Ny Consensus Conference Day 1: Blockchain Governance — A Legislator’s PerspectiveRep. David Schweikert was one of the figures who approached the subject with the most enthusiasm. For him, one of the important things is to separate Bitcoin from the blockchain discussion. He mentions that one of the reasons why many legislators are skeptical of the use of cryptocurrencies is because of the difficulty in identifying causes of the various failures that have occurred at the time of implementation: “I'm 20 years out of date as a coder ... but I’ve seen some people trying to design smart contracts and some of them have made me really nervous on the quality of the coding, and oddly enough, what happens when that part of the code is marginal, and the underlying distributed ledger it's running on is elegant, but something happens over here (the smart contract code) and trying to explain to a policymaker saying 'Hey you don’t understand, that was someone screwed up coding over here ,everything, the rails were fine'… Those are sort of the fragilities we are constantly working on.” For Mr. Schweikert, another of the problems that exist among pro-blockchain legislators is the need to promote a type of technology that does not become an instrument for evading obligations towards governments: “There’s so brilliant writing out there right now on how disruptive a really robust blockchain, distributed ledger economy will be to tax collections. A simple example would be VAT tax. If I could build an item trading system where I want your bicycle, and I have this, and we go through four or five trades to get there, and we can go completely around that tax collection system. So there are lots of players right now, and for many of us who are trying to do the public policy you're also trying to keep the control freaks from crushing the innovations.” Mr. Schweikert also mentioned that DLTs allow citizens to take control of their data, allowing for an eventual reconsideration of the state's power over citizens' private information: “How do I start to create this unified platform and then adopt the concept that all data that’s held by the government is actually owned by you. You know, in American concept, you are sovereign. Shouldn’t you be allowed to immediately go on and say here's the records the government has on me and here is who has been looking at me. Here is my last ten years of my tax returns instead of going through the craziness we make Americans go through to document their last couple of years of tax returns.” Finally, in a panel with Eva Kaili, a politician from the EU, they concluded that on the political level there are many regulatory bodies competing for jurisdiction. He ended by recommending to tech enthusiasts that to promote blockchain to those who are not experts, they should focus their attention on some aspects that usually are overlooked: "Don't talk about the technology, talk about the benefits."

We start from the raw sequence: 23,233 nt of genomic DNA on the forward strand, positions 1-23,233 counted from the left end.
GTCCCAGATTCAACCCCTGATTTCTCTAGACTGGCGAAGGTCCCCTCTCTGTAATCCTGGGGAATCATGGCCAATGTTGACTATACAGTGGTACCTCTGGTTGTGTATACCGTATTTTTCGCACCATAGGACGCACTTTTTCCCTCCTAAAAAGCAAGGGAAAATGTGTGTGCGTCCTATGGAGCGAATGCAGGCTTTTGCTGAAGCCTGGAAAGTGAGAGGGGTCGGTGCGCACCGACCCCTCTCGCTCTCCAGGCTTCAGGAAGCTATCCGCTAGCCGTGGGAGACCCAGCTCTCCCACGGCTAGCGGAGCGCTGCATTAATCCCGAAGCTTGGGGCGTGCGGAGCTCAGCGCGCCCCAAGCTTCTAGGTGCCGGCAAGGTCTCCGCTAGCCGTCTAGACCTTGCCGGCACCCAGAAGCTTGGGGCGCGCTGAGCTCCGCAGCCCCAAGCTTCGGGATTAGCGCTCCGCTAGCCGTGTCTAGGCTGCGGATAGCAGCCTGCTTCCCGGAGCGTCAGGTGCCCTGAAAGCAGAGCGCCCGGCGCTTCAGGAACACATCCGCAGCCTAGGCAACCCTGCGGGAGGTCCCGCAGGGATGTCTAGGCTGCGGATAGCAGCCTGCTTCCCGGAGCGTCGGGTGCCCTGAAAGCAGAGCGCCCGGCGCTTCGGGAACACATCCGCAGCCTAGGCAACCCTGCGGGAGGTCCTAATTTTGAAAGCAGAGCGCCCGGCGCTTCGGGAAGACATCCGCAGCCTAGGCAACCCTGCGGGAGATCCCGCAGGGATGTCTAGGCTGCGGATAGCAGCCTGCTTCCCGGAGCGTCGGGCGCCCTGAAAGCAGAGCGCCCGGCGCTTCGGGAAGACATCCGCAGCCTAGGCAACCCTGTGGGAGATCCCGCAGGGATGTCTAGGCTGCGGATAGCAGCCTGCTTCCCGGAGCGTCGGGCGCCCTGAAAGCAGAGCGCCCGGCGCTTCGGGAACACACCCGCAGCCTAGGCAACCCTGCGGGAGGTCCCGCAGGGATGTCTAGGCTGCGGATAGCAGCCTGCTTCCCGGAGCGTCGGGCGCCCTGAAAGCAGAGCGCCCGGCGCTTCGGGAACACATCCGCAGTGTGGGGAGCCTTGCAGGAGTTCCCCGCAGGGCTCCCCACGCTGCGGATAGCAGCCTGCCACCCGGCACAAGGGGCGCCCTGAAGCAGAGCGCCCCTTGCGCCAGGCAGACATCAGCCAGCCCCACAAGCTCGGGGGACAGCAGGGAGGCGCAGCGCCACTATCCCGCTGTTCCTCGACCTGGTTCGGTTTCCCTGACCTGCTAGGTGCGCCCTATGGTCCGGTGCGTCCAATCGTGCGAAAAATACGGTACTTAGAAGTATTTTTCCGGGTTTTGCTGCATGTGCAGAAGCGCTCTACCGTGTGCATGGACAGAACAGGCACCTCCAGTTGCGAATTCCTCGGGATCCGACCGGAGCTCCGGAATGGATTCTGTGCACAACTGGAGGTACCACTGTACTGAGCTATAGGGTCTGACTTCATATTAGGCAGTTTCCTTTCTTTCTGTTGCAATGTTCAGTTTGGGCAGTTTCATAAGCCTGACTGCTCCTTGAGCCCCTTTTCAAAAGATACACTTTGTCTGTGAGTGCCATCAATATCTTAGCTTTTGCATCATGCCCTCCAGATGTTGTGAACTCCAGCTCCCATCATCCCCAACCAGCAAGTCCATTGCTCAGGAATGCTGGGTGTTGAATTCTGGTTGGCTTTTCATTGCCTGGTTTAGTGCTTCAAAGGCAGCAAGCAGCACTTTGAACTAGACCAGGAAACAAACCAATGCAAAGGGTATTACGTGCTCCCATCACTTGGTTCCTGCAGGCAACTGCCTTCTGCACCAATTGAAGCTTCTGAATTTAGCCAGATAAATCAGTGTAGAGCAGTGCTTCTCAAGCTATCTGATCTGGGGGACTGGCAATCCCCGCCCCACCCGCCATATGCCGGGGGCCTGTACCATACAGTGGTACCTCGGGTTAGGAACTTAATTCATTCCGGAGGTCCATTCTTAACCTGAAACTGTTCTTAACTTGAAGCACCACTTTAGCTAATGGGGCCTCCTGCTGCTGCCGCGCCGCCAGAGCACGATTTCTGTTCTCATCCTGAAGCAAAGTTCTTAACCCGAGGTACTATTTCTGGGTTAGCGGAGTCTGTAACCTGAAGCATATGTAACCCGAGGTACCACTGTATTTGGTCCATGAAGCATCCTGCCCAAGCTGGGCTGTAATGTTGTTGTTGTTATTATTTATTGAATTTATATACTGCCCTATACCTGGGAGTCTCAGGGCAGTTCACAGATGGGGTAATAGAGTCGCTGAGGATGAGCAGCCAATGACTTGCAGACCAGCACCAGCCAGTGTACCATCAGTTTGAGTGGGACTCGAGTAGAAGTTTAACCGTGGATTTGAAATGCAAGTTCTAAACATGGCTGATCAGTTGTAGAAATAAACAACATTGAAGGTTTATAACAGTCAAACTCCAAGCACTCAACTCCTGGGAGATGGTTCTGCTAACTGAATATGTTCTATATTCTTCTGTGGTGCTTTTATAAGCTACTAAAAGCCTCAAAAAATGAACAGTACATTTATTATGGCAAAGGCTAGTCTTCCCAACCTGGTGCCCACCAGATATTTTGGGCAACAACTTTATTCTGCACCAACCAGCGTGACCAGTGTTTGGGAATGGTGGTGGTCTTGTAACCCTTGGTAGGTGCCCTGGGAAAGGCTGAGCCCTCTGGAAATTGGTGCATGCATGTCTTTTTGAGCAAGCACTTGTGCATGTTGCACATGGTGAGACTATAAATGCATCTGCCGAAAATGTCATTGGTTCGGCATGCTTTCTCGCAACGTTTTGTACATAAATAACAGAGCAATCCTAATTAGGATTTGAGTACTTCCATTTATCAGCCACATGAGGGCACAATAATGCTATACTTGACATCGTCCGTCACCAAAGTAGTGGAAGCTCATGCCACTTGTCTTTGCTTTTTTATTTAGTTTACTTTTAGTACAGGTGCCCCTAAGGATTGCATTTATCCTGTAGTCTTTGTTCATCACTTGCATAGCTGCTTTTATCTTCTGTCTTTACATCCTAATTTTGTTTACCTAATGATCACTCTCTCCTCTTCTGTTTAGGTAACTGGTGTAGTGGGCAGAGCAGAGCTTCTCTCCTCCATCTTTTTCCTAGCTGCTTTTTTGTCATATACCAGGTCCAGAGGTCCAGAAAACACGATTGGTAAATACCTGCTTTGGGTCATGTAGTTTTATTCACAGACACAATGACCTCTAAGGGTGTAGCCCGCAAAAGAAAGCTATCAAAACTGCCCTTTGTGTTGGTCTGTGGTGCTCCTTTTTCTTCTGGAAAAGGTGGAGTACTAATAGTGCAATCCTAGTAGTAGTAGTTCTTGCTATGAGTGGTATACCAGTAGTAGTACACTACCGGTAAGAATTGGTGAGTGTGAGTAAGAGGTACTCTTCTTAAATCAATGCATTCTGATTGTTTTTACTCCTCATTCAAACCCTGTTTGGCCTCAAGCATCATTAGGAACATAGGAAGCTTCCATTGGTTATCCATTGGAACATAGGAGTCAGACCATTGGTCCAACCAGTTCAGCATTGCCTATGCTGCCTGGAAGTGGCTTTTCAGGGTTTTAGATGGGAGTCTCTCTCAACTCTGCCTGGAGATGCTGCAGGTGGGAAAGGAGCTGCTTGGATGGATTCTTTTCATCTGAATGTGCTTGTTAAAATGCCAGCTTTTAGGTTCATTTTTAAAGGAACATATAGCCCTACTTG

InteroperabilityIn a panel dedicated exclusively to interoperability, the necessity of effective communication between the multiple protocols was analyzed. Panelists mentioned that all systems —both centralized and decentralized— are isolated. In the early days, they thought they were solving the payment problem without realizing that they were creating another problematic situation. DLTs should have the ability to communicate with each other to make Blockchain a global thing. When asked why there are so many efforts to solve the problem instead of focusing on coming together to reach one solution, the answer was that there are many initiatives because everyone has a hypothesis of how to solve the problem. They mentioned that Interoperability protocols will succeed as long as they do not impose high requirements when performing the validations. Interoperability removes the risk of developers losing value on their platforms if the network they are running on loses relevance or security. As for the future perspectives on the influence of interoperability in the world of cryptos, both Litecoin's Creator and Ripple's Chief Cryptographer had similar ideas:
- Short-term: Improving payments— faster, cheaper and inter-network transactions
- Mid-term: Uses of email-like services as a means of payment
- Long-term: The vision is less clear as they are barely scratching the surface.